MAYOR SHEILA DIXON, (D) BALTIMORE: What I'm willing to do is talk to people who live and breathe this.
COSTELLO: Like Ed Norris, a disgraced former Baltimore police commissioner turned actor. That's him playing a Baltimore police detective in "The Wire." he's also a radio talk show host who fights crime on the day.
ED NORRIS, FORMER BALTIMORE POLICE COMMISSIONER: It's Murder Inc. day. We're going to recount every murder in city today.
COSTELLO: Norris served six months in prison for conspiring to steal money from the city he was protecting and lying about it on his tax returns, but also while he was its protector, Baltimore's crime rate dropped for the first time in a decade. He told the mayor it's time to adopt a zero tolerance policy.
NORRIS: I just told her the things that worked, gave her some real straight up and down advice.
COSTELLO: And Mayor Dixon says she is mayor is listening, but as Deborah Wilson mourns her murdered son, she's heard enough and plans to flee the city.
DEBORAH WILSON, MURDER VICTIM'S MOTHER: Now I just want to fold up completely and get rid of the home, the family home, and just go away.
COSTELLO: That's sad. Since going to Baltimore to work on this story last week, four more have died. Take a look, 200. Two hundred now murdered in the city with roughly a population of 630,000.
BLITZER: That's a terrible, terrible number indeed.
COSTELLO: It's only August.
BLITZER: Let's hope they can fix that, that's awful. Thanks very much, Carol Costello.
CNN's Christiane Amanpour covers up to interview a man who, get this, won't even look at her. Stay with us for a preview of her special report. "God's Warriors."
BLITZER: Tonight at 9:00 p.m. Eastern, a little bit more than an hour from now, a major CNN event "God's Warriors." our senior international correspondent Christiane Amanpour looks deep inside Islam.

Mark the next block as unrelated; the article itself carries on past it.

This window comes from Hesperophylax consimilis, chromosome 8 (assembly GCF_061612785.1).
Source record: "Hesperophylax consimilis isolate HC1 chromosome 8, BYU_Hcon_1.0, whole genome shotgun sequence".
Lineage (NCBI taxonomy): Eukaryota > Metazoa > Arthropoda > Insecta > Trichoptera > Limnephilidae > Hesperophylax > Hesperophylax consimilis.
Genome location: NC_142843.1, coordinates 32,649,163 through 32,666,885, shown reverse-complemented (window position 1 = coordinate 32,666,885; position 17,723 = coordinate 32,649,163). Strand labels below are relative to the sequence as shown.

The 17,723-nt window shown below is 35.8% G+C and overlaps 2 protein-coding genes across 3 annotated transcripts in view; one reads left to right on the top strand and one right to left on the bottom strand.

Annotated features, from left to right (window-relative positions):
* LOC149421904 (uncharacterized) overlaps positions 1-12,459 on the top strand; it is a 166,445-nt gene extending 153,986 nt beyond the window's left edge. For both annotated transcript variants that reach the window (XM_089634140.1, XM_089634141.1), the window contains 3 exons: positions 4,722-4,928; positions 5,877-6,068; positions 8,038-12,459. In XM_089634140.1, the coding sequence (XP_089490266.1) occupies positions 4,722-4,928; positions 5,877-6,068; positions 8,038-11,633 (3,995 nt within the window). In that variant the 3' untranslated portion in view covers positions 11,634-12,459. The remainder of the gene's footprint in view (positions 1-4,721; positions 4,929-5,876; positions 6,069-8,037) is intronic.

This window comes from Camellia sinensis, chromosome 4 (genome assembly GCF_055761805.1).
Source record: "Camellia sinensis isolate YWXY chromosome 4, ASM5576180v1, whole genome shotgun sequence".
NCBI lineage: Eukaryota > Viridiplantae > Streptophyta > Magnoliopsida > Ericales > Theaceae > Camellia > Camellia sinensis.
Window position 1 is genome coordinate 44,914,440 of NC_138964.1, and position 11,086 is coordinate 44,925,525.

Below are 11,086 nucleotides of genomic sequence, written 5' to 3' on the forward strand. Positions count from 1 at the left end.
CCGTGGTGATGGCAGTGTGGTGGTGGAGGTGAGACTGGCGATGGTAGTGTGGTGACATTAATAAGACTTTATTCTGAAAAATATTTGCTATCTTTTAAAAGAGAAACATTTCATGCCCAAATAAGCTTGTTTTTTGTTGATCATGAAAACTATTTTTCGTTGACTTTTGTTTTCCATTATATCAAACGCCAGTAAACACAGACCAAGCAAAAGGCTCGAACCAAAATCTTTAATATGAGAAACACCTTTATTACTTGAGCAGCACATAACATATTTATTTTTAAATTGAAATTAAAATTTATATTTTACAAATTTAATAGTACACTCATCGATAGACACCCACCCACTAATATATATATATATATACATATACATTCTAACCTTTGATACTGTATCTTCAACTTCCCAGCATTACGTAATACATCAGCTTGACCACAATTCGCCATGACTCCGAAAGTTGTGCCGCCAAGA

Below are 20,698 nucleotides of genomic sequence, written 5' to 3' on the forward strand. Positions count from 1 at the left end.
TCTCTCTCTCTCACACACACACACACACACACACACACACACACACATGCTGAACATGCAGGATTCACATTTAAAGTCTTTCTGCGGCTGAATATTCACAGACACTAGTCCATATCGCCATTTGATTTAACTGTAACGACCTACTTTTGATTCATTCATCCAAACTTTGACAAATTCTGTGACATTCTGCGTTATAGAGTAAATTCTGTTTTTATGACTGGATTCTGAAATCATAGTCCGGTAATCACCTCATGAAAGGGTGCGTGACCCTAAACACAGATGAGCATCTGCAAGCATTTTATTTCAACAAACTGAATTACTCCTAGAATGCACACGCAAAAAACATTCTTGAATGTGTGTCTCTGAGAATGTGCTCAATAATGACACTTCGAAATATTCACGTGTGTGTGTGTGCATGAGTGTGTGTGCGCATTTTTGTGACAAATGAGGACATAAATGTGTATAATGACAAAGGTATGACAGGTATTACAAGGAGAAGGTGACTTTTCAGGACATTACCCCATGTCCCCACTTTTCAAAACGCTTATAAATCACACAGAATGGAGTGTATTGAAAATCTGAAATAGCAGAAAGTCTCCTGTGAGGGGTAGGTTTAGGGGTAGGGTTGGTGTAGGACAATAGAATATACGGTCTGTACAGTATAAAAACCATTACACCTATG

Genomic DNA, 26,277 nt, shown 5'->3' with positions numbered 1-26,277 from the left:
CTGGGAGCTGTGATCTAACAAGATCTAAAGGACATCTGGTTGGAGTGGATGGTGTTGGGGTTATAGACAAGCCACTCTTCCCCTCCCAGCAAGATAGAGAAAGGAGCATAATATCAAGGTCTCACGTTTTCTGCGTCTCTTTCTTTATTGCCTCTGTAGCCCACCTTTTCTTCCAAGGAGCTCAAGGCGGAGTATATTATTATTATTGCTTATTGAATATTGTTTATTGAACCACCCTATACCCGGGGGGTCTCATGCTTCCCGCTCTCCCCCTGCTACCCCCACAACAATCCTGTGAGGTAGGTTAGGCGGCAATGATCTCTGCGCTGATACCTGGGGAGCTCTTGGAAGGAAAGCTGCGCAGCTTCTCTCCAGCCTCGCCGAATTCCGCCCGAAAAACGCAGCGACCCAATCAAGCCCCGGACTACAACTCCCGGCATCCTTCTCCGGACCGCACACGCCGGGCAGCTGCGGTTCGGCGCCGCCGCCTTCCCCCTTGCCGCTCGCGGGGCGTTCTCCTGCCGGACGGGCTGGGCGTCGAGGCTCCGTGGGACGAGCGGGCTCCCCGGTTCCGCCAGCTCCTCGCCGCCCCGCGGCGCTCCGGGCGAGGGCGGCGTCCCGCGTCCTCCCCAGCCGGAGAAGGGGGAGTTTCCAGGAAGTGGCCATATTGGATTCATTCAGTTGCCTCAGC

CHRISTIANE AMANPOUR, CNN CORRESPONDENT: To find out more about the mysterious Hidden Imam, I traveled to the holy city of Qom, Iran's center of religious power.
(on camera): Before going in to interview these conservative clerics, I had been warned to make sure I wore the strictly traditional head scarf, head covering, so I'm going to remove the one I traditionally have to wear here and I'm going to add here in the car quickly put this very tight fitting covering over my head. I can't do it.
(voice-over): So I went to this Islamic dress shop pour some professional advice. So this lady is helping me because it is actually rather difficult to organize. There's an elastic band around the back of my head holding all of this in place.
(on camera): Can you believe women have to do this every day?
(voice-over): By the time, I was deemed sufficiently covered -- the head of the Bright Future Institute studying the Hidden Imam wouldn't look at me anyway, nor would he shake my hand because I'm a woman.
(on camera): My name is Christiane Amanpour from CNN. We've come to find out about the Bright Future and how you see it?
H.I. ALI LARI, THE BRIGHT FUTURE INSTITUTE (through translator): You are welcome here and we are at your disposal.
AMANPOUR (voice-over): I discovered that the Hidden Imam mysteriously disappeared centuries ago and that God has kept him alive since then so that he can return one day and usher in a new era of peace and Islamic justice.
This center is waiting to welcome him and it's abuzz with activity. Clerics pore over religious texts and people even call in to ask exactly when the Hidden Imam is coming back.
Right now, clerics tell me the imam is hiding like the sun on a cloudy day. That's the message they're sending even to children all over the world.
UNIDENTIFIED FEMALE: I want to go to a faraway land and I want us to go on the journey together to ride on the clouds and go to the land of dreams, to the land of wishes, to the end of the world.
AMANPOUR (voice-over): What are the conditions, what has there to be in the world for the Hidden Imam to come?
UNIDENTIFIED MALE: All the world ideologies will falter. Communism came and went and liberal democracy will also fail. And when nobody can provide a solution, that's when the Hidden Imam will appear saying, "I'm the answer" and he'll save the world.
BLITZER: Her special airs at 9:00 p.m. Eastern tonight, "God's Warriors" on Islam. Let's go to Jack Cafferty in New York.
JACK CAFFERTY, CNN ANCHOR: The question this hour is, does the current Democratic Congress deserve a lower approval rating than the Republican one that preceded it? Latest AP poll shows an 18 percent approval rating of the current Congress, that's the lowest ever since they started tracking this stuff 1974.